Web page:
“Oh,” breathed Mavis and Roger, as soon as their eyes were able to handle the sudden light.
They were looking at a house exactly like their grandma and grandpa’s, except there were no neighbors in sight, just forest. And the house had a fresh coat of yellow paint, and there were soft rose curtains in the upstairs windows, like the ones that had been in Grandma’s room when Mavis was a little girl. And sitting on the porch was the most prodigious tabby cat, all orange and gold and prideful indolence.
“Who lives here?” asked Roger.
“You do!” cried Harnswiggle.
“No, we live on a different world,” said Mavis. “Outside of...well, wherever we are now.”
“Silly youngsterperson,” laughed Harnswiggle, but she didn’t explain anything else. She just told Roger to walk around behind the house.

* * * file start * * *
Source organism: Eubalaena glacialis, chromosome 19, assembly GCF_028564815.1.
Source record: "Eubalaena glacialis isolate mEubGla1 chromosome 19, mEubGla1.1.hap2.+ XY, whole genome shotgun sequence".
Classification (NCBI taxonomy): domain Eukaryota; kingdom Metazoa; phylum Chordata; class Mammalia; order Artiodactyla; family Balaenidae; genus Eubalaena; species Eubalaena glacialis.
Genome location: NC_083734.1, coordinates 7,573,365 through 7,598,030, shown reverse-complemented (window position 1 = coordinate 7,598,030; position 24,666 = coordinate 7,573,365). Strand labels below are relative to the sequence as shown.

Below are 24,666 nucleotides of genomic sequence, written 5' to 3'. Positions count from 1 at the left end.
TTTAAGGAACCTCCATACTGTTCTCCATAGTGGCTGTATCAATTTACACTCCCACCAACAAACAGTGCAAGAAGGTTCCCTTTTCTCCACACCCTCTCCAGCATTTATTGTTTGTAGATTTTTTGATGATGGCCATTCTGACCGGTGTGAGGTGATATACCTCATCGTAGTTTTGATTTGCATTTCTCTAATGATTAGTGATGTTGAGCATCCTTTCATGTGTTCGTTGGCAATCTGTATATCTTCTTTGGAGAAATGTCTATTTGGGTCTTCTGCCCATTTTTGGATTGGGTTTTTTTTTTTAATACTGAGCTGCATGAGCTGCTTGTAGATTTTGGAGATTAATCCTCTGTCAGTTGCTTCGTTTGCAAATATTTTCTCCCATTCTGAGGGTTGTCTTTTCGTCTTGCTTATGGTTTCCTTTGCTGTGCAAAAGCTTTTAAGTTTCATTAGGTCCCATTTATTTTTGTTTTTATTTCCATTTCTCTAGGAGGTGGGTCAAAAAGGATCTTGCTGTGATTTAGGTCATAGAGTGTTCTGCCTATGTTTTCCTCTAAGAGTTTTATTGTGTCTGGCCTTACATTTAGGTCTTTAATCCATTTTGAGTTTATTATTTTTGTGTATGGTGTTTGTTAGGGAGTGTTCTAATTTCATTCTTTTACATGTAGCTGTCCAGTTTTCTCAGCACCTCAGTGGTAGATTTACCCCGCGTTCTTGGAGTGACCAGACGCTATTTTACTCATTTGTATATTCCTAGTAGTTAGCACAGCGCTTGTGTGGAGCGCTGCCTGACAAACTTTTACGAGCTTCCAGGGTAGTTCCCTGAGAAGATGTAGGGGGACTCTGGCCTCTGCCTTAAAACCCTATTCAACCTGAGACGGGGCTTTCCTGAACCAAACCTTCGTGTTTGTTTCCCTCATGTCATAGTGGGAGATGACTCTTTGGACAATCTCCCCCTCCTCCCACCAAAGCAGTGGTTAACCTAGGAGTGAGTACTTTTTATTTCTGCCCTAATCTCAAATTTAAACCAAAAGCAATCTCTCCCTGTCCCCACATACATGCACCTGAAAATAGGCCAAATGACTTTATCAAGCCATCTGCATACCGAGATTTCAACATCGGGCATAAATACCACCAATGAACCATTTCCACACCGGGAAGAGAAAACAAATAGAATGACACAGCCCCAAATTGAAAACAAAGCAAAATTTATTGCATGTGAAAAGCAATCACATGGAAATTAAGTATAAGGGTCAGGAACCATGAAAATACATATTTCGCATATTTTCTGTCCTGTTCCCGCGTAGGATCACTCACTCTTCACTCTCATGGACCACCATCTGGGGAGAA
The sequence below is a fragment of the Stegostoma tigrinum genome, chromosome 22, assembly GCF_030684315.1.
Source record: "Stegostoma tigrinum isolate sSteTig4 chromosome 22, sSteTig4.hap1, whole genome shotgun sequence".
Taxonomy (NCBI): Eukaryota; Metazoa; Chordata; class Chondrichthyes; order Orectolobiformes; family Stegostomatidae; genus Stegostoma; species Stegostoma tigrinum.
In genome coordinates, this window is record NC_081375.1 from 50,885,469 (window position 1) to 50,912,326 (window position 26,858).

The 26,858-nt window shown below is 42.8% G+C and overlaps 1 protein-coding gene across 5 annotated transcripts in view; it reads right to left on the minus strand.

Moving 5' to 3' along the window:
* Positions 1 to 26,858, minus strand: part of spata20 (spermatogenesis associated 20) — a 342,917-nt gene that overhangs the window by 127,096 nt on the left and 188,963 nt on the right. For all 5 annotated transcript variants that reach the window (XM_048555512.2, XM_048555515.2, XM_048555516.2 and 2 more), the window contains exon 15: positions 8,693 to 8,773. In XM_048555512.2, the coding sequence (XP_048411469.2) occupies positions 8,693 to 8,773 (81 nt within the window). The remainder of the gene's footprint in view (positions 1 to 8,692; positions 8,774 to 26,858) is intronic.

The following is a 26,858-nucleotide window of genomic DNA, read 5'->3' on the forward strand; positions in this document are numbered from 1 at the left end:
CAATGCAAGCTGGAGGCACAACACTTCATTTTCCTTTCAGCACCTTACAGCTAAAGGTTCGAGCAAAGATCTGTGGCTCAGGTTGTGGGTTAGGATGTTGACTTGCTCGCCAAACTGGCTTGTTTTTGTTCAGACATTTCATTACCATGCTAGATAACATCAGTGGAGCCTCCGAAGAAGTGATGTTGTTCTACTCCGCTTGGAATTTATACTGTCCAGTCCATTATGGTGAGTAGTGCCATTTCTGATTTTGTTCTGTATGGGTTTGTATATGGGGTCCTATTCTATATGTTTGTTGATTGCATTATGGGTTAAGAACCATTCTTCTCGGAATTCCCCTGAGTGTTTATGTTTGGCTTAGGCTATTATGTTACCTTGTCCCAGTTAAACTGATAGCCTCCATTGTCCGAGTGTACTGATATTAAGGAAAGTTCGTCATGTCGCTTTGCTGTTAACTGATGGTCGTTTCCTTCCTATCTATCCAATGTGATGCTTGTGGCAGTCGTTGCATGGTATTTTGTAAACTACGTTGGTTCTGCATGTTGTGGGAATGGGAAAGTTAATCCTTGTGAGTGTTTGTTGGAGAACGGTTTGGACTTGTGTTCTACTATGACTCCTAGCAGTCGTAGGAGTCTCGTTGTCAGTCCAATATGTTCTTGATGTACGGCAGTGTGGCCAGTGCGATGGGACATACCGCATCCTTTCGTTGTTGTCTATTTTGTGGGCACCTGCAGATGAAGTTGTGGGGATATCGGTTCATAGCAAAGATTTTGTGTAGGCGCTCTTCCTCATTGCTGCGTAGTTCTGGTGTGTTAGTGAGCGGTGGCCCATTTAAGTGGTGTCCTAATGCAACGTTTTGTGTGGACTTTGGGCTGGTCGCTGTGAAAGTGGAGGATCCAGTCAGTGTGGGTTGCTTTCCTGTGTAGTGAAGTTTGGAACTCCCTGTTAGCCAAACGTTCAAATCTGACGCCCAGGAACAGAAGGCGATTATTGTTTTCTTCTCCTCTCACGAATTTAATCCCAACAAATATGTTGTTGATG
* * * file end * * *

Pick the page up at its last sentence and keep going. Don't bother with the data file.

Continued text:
The cat came down the stairs and followed them, twitching his tail and looking like he didn’t want to be touched. But he did sniff the side of Mavis’ shoe, as if he were attempting to be polite.
In the backyard there was the most enormous, beautiful live oak that Mavis had ever seen. The whole thing was draped in Spanish moss that was drifting gently in the wind, and just the sight of it made Mavis feel suddenly at home, as if she had at last found the place that she had been looking for her whole life without knowing it.
Hanging from one of the low, sturdy branches, was a tire swing. Of course Mavis and Roger went straight to it. How could they not?
“Get on, get on!” sang Harnswiggle.
“You go first,” said Roger to Mavis.
“No, no! Both on!”
“But Harnswiggle,” said Mavis, “we can’t both swing at the same time.”
“Both,” Harnswiggle insisted.
Mavis put her legs through the tire’s mouth and sat down, and Roger put his feet on either side of her and clung precariously to the rope. Harnswiggle clung even more precariously to his thumb. “Up, up, up, UP!” she chanted.